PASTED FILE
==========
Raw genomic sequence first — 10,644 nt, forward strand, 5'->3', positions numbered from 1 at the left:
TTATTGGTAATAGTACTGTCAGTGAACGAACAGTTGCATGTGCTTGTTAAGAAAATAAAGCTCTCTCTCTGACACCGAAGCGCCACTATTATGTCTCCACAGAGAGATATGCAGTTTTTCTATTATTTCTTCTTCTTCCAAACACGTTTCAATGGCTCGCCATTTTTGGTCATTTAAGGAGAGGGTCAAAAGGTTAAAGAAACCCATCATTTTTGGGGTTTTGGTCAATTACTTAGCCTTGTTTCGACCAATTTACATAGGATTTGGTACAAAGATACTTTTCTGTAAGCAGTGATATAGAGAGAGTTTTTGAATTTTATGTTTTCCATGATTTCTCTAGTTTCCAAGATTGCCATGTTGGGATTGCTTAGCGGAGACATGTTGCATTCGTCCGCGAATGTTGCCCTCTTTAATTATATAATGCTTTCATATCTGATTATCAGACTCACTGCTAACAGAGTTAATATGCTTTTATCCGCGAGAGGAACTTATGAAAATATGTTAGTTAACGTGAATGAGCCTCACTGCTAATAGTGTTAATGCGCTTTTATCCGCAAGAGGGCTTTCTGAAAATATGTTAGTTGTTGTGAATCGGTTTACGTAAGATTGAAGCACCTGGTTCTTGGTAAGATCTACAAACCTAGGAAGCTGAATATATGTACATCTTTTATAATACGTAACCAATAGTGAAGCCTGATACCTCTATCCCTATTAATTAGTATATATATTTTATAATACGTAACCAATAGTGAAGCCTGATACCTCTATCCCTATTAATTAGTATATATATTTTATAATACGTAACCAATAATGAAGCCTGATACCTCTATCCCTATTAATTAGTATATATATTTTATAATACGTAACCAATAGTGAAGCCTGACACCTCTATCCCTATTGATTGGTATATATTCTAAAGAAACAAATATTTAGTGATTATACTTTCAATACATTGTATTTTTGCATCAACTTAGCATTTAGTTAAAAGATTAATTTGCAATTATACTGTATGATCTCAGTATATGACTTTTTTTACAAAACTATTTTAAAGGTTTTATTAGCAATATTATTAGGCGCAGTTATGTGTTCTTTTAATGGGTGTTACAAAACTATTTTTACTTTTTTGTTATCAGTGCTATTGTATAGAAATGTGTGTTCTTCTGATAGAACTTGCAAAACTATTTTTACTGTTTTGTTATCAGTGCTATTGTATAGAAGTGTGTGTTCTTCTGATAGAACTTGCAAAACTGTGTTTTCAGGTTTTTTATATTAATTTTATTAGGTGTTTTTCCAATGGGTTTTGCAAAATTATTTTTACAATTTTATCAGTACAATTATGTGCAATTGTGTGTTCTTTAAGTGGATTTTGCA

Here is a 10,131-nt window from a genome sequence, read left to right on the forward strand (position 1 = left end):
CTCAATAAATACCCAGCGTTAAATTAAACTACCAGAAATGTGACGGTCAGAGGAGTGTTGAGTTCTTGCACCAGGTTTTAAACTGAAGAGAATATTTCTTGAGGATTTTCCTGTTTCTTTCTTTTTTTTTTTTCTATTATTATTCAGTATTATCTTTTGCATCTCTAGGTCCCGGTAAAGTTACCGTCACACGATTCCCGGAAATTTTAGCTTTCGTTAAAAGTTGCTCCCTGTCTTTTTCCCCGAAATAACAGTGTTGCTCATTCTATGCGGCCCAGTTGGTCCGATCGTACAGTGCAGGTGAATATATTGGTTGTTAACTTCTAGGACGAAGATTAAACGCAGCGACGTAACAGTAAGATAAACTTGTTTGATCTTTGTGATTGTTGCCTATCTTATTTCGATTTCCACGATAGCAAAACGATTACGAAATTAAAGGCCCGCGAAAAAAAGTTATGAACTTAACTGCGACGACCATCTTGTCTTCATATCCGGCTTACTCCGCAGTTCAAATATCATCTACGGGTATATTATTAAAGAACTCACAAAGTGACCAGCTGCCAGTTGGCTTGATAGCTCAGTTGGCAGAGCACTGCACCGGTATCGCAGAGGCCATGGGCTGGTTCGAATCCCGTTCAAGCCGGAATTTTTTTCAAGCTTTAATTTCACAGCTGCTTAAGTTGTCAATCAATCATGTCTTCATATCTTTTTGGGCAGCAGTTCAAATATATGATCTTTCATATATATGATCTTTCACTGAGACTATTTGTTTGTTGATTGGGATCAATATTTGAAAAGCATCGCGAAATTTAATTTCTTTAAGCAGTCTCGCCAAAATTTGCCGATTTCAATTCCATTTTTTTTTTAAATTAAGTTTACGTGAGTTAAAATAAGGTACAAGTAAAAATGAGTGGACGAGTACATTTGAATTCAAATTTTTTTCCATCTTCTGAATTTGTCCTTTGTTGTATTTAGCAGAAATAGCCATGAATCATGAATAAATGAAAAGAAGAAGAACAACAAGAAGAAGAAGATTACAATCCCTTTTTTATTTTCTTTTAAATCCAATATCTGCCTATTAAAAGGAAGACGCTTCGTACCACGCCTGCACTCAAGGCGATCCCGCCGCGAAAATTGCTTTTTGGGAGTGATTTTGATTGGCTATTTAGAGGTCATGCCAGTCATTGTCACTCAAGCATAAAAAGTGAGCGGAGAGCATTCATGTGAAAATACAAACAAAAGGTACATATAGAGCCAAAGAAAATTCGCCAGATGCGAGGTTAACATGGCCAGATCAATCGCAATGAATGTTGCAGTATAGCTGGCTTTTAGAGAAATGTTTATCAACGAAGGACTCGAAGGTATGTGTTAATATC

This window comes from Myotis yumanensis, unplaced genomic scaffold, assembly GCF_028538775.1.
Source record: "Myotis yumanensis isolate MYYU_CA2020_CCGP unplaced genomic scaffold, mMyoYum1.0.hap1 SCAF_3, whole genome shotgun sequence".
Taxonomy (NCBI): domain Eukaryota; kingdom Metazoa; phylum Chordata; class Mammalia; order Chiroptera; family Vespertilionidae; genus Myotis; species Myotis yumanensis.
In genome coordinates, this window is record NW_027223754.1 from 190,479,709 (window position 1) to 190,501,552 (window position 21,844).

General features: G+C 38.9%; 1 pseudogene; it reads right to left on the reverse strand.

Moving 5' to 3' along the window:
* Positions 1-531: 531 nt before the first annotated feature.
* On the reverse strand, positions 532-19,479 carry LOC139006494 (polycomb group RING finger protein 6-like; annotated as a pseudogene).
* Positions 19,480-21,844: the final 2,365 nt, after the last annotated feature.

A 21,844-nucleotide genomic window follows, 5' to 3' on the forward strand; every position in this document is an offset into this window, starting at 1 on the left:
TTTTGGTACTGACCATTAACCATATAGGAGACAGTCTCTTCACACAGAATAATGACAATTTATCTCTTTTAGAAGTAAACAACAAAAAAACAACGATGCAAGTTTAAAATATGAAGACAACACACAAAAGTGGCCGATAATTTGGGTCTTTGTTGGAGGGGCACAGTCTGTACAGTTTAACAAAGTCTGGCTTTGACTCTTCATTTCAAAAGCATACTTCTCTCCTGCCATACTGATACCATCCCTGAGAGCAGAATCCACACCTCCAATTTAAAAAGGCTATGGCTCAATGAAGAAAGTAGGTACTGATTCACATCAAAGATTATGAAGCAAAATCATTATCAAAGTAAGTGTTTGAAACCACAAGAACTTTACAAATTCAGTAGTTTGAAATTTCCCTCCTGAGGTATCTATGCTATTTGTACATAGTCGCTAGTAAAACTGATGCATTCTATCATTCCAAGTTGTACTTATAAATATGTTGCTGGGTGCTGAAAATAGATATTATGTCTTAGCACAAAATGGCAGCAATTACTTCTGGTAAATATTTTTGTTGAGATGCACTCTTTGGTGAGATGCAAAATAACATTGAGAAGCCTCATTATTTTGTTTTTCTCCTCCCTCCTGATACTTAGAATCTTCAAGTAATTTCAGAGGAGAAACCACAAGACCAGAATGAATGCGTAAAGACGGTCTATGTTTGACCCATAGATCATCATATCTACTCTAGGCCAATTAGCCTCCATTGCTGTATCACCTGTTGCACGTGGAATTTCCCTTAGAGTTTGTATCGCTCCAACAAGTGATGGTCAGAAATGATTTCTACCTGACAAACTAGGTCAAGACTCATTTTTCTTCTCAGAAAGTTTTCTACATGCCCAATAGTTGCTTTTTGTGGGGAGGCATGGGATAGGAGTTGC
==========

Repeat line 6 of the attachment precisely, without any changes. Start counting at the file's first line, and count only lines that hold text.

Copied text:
Source record: "Myotis yumanensis isolate MYYU_CA2020_CCGP unplaced genomic scaffold, mMyoYum1.0.hap1 SCAF_3, whole genome shotgun sequence".